While it is going to be important for you to spend some time either thinking about your life situation or consulting with a professional who can help you pinpoint your personal underlying anxiety causes, the following stress solutions are activities that most people find useful in lowering their general stress levels.

  • Get Your Body Moving Whether you interpret this as going dancing, heading for the swimming pool, going to gym or taking the dog for a walk around the block, getting active may help to raise your body's serotonin levels. The more serotonin in your body, the more relaxed you feel, and the less likely you are to experience anxiety. Regular exercise is a great way to retrain your body and brain to feel good. Though it may take a few sessions before your muscles adapt, the key is not to give up after the first try and to choose an exercise that you enjoy doing. As long as you are moving your body and getting your heart rate up for 30 minutes at least 3 times a week, your body may soon look better, feel better and function better, reducing your anxiety threefold.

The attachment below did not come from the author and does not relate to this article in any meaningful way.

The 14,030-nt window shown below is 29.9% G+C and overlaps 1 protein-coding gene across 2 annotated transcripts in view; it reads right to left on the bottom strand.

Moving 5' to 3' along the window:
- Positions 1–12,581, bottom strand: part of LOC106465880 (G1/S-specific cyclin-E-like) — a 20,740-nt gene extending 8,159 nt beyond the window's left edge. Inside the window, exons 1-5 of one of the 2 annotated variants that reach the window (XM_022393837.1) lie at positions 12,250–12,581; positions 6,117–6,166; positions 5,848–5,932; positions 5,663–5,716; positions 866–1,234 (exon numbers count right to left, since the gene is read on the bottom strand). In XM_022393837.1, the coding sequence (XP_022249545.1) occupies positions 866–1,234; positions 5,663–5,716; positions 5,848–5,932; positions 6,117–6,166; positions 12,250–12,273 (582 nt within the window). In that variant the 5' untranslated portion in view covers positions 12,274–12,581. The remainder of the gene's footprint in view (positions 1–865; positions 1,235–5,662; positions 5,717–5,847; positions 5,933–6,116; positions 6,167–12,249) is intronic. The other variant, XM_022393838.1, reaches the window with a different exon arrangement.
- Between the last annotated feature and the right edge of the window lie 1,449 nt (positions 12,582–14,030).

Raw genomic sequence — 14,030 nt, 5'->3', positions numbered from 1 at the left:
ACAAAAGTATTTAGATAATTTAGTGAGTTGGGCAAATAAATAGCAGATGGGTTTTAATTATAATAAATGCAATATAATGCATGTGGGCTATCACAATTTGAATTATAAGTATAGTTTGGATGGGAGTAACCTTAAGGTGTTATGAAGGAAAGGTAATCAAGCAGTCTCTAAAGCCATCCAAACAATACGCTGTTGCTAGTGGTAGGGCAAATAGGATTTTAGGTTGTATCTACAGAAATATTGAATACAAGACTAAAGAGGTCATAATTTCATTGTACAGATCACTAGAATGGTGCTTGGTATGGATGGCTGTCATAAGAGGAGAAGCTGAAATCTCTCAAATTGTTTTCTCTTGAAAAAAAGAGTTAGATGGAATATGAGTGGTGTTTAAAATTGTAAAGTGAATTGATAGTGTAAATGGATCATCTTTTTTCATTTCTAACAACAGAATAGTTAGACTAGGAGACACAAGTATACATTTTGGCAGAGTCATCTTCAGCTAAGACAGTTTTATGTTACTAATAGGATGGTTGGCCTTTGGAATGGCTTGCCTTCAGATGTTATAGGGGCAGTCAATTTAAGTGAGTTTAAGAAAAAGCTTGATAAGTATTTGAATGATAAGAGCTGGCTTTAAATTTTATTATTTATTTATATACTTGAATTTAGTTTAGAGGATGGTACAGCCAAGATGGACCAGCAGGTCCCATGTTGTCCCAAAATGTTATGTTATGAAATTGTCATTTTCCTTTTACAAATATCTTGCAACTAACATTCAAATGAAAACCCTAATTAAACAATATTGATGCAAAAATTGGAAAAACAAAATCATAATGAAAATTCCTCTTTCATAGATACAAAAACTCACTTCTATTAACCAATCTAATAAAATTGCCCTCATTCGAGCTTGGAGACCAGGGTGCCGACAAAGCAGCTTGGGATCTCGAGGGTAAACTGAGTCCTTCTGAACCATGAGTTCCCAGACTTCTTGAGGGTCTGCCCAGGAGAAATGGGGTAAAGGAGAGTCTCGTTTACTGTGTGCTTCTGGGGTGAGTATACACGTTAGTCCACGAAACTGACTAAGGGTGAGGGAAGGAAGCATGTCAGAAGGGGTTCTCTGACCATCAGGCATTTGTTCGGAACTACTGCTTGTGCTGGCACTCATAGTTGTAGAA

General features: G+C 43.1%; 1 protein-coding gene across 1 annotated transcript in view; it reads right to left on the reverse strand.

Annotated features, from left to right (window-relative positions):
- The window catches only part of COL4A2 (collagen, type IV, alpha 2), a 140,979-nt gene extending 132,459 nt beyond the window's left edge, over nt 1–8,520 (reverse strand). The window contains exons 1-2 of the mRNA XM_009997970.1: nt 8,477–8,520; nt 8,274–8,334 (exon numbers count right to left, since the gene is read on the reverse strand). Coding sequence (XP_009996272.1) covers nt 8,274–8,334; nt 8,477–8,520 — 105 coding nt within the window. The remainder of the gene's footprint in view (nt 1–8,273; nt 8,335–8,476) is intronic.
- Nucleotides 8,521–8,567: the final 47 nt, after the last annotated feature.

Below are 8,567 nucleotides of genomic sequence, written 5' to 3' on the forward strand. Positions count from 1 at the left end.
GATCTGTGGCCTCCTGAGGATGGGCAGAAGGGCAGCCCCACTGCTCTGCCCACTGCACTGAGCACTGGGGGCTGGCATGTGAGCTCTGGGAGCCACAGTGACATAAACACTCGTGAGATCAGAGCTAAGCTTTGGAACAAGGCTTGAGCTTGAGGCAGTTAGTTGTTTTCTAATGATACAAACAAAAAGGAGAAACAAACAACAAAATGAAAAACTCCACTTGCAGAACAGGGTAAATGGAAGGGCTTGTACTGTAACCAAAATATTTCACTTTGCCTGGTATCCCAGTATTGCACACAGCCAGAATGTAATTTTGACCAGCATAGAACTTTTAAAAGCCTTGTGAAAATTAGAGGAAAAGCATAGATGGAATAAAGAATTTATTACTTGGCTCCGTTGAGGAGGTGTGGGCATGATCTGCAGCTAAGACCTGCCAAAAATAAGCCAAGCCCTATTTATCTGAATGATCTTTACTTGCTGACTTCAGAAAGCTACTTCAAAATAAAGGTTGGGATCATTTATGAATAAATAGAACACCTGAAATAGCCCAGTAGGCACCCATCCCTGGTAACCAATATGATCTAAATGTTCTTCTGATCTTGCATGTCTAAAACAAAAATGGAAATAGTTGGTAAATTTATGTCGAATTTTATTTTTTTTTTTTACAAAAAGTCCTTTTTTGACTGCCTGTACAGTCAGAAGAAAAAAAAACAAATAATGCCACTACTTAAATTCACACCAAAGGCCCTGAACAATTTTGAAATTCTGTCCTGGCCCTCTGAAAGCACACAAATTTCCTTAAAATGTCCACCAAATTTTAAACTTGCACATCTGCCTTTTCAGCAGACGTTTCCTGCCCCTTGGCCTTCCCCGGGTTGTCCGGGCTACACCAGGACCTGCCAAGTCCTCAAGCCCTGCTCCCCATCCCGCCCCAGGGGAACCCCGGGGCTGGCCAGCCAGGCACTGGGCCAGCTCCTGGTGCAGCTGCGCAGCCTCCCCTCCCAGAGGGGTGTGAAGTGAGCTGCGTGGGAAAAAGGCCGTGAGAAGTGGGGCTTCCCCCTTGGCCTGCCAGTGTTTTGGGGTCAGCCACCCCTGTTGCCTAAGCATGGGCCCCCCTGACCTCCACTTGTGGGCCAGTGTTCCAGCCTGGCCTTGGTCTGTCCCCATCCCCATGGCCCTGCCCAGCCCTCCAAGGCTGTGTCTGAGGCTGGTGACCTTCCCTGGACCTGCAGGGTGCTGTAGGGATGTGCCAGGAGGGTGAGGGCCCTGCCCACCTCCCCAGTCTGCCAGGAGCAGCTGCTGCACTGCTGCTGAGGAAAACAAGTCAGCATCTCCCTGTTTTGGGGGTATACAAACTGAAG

• Discover Healthy Recipes Eating healthy can sound like a pain when you think of it regarding just spinach and carrots, but healthy foods can be a lot more diverse and delicious than that: just ask the internet, or your vegan and/or vegetarian friends. When you eat healthy foods that taste good and provide your body with adequate nutrition, your anxiety may improve as a result. This is thought to because of the link between healthy gut bacteria and serotonin - meaning that the right diet can balance your bacteria in your stomach that facilitate the production of serotonin. Specific foods that are good for naturally restoring serotonin in the body include bananas, walnuts, green vegetable and foods that are high in complex carbohydrates (e.g. rye bread, sweet potatoes, peas and grains), though you should bear in mind that too many carbohydrates can be unhealthy for some people.